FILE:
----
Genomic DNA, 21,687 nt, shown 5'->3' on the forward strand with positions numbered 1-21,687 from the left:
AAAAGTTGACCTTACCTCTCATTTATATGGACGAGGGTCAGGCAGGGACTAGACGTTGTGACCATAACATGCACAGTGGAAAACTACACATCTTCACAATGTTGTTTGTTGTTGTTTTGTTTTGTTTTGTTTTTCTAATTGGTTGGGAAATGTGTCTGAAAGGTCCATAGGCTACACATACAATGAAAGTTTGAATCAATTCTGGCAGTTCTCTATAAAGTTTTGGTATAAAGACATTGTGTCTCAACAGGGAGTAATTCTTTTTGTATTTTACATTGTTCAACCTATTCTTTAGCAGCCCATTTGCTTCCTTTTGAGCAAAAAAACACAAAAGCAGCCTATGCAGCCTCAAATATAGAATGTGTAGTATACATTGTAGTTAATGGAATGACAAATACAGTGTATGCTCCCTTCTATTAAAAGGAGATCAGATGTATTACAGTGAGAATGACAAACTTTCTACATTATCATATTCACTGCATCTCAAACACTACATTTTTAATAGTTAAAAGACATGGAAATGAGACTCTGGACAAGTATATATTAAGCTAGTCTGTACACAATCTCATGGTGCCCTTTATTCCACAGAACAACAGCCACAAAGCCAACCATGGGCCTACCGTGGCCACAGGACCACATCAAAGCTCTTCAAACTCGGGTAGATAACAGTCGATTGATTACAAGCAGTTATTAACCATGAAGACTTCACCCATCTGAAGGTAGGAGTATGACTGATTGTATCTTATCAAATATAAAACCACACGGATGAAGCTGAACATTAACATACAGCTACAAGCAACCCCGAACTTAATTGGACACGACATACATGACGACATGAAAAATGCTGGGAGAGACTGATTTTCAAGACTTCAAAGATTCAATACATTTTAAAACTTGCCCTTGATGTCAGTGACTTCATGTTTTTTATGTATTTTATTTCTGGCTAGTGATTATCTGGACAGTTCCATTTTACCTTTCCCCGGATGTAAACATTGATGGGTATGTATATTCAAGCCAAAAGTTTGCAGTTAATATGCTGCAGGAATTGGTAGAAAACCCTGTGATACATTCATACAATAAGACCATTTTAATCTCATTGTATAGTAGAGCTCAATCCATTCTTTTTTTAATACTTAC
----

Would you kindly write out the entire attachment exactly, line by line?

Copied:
Genomic DNA, 21,687 nt, shown 5'->3' on the forward strand with positions numbered 1-21,687 from the left:
AAAAGTTGACCTTACCTCTCATTTATATGGACGAGGGTCAGGCAGGGACTAGACGTTGTGACCATAACATGCACAGTGGAAAACTACACATCTTCACAATGTTGTTTGTTGTTGTTTTGTTTTGTTTTGTTTTTCTAATTGGTTGGGAAATGTGTCTGAAAGGTCCATAGGCTACACATACAATGAAAGTTTGAATCAATTCTGGCAGTTCTCTATAAAGTTTTGGTATAAAGACATTGTGTCTCAACAGGGAGTAATTCTTTTTGTATTTTACATTGTTCAACCTATTCTTTAGCAGCCCATTTGCTTCCTTTTGAGCAAAAAAACACAAAAGCAGCCTATGCAGCCTCAAATATAGAATGTGTAGTATACATTGTAGTTAATGGAATGACAAATACAGTGTATGCTCCCTTCTATTAAAAGGAGATCAGATGTATTACAGTGAGAATGACAAACTTTCTACATTATCATATTCACTGCATCTCAAACACTACATTTTTAATAGTTAAAAGACATGGAAATGAGACTCTGGACAAGTATATATTAAGCTAGTCTGTACACAATCTCATGGTGCCCTTTATTCCACAGAACAACAGCCACAAAGCCAACCATGGGCCTACCGTGGCCACAGGACCACATCAAAGCTCTTCAAACTCGGGTAGATAACAGTCGATTGATTACAAGCAGTTATTAACCATGAAGACTTCACCCATCTGAAGGTAGGAGTATGACTGATTGTATCTTATCAAATATAAAACCACACGGATGAAGCTGAACATTAACATACAGCTACAAGCAACCCCGAACTTAATTGGACACGACATACATGACGACATGAAAAATGCTGGGAGAGACTGATTTTCAAGACTTCAAAGATTCAATACATTTTAAAACTTGCCCTTGATGTCAGTGACTTCATGTTTTTTATGTATTTTATTTCTGGCTAGTGATTATCTGGACAGTTCCATTTTACCTTTCCCCGGATGTAAACATTGATGGGTATGTATATTCAAGCCAAAAGTTTGCAGTTAATATGCTGCAGGAATTGGTAGAAAACCCTGTGATACATTCATACAATAAGACCATTTTAATCTCATTGTATAGTAGAGCTCAATCCATTCTTTTTTTAATACTTAC